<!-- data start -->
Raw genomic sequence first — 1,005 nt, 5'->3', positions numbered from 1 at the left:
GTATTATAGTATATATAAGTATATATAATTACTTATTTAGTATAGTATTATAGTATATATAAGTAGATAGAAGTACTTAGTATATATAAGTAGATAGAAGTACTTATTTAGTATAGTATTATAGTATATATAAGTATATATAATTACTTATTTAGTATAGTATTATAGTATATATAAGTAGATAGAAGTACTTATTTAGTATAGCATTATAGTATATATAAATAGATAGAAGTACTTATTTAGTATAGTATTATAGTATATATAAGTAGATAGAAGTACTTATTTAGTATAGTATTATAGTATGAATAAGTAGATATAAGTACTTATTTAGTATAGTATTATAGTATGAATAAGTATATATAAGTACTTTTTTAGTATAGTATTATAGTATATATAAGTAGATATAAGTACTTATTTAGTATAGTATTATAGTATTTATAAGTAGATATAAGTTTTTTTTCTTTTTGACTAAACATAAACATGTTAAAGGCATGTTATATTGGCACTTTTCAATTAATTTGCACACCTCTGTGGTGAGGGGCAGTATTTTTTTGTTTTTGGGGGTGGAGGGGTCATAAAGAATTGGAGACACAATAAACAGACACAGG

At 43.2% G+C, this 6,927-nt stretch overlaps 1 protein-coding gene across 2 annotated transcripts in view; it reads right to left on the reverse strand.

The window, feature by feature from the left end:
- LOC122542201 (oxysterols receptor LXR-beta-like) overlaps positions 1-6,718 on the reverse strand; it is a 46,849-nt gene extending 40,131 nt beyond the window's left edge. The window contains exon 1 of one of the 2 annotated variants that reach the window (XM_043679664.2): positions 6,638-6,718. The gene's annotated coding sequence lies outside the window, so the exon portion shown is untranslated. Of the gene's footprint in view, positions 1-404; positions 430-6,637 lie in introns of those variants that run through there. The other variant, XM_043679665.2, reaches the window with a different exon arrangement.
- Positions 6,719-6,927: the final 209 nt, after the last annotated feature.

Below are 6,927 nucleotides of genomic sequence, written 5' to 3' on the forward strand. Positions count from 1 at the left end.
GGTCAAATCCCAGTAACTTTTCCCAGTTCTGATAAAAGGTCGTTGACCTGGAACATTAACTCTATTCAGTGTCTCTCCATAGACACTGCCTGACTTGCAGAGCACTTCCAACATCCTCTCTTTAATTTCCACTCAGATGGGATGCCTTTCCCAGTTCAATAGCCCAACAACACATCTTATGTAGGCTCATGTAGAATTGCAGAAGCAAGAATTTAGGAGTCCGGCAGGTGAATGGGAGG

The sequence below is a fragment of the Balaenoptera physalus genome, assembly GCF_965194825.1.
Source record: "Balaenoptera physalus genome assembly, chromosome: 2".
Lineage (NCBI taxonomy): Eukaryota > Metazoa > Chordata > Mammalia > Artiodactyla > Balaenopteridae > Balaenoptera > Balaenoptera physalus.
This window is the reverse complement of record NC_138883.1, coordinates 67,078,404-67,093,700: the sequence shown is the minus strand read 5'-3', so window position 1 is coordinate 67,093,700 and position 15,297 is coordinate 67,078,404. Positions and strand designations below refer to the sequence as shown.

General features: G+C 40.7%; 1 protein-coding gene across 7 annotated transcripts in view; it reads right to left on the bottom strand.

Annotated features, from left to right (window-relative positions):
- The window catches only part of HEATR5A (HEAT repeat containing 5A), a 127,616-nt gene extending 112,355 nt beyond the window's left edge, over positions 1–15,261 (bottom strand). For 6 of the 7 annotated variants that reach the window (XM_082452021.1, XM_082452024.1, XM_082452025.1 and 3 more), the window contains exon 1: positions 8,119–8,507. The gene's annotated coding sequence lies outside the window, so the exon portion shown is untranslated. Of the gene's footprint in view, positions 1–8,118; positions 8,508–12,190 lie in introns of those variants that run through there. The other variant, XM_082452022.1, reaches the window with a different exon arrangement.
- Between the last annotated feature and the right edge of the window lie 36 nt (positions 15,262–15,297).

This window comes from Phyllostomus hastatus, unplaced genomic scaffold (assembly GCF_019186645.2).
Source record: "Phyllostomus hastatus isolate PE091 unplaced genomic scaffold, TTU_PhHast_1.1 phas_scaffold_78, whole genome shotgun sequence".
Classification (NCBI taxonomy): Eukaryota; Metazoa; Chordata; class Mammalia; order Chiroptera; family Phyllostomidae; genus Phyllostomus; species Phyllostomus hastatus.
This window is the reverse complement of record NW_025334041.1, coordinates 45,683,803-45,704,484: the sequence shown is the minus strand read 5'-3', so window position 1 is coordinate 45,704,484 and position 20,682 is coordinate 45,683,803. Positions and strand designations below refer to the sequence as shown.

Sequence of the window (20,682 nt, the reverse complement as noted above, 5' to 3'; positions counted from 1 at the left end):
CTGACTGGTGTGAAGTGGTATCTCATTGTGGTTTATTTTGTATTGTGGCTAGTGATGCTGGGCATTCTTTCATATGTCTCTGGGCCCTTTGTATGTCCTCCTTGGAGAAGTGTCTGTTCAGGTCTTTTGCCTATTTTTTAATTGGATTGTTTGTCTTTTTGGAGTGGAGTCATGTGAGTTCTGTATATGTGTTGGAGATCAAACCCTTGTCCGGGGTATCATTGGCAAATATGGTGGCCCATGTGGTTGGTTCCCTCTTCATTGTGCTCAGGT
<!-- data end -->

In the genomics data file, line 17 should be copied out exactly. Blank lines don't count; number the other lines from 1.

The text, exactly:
This window comes from Phyllostomus hastatus, unplaced genomic scaffold (assembly GCF_019186645.2).